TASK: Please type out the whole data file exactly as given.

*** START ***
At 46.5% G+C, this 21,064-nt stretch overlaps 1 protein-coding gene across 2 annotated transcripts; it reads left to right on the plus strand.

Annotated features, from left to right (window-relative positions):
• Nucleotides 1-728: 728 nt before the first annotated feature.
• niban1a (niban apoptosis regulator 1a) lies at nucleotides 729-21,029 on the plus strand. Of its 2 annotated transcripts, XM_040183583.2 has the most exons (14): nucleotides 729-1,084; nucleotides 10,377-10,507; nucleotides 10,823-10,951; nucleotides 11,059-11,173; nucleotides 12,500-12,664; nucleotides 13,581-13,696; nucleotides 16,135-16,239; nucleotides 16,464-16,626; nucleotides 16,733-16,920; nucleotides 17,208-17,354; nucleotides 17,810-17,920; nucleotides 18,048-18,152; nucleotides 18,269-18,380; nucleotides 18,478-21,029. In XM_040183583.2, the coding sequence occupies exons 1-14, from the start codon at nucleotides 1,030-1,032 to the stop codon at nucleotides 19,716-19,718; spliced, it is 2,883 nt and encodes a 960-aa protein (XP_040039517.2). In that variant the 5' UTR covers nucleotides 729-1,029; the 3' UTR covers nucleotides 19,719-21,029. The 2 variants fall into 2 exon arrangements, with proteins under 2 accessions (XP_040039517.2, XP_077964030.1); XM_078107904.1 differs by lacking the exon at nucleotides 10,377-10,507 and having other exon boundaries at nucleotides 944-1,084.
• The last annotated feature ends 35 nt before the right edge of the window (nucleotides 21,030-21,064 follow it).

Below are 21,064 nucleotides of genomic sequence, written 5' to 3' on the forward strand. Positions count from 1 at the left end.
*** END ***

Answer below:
At 46.5% G+C, this 21,064-nt stretch overlaps 1 protein-coding gene across 2 annotated transcripts; it reads left to right on the plus strand.

Annotated features, from left to right (window-relative positions):
• Nucleotides 1-728: 728 nt before the first annotated feature.
• niban1a (niban apoptosis regulator 1a) lies at nucleotides 729-21,029 on the plus strand. Of its 2 annotated transcripts, XM_040183583.2 has the most exons (14): nucleotides 729-1,084; nucleotides 10,377-10,507; nucleotides 10,823-10,951; nucleotides 11,059-11,173; nucleotides 12,500-12,664; nucleotides 13,581-13,696; nucleotides 16,135-16,239; nucleotides 16,464-16,626; nucleotides 16,733-16,920; nucleotides 17,208-17,354; nucleotides 17,810-17,920; nucleotides 18,048-18,152; nucleotides 18,269-18,380; nucleotides 18,478-21,029. In XM_040183583.2, the coding sequence occupies exons 1-14, from the start codon at nucleotides 1,030-1,032 to the stop codon at nucleotides 19,716-19,718; spliced, it is 2,883 nt and encodes a 960-aa protein (XP_040039517.2). In that variant the 5' UTR covers nucleotides 729-1,029; the 3' UTR covers nucleotides 19,719-21,029. The 2 variants fall into 2 exon arrangements, with proteins under 2 accessions (XP_040039517.2, XP_077964030.1); XM_078107904.1 differs by lacking the exon at nucleotides 10,377-10,507 and having other exon boundaries at nucleotides 944-1,084.
• The last annotated feature ends 35 nt before the right edge of the window (nucleotides 21,030-21,064 follow it).

Below are 21,064 nucleotides of genomic sequence, written 5' to 3' on the forward strand. Positions count from 1 at the left end.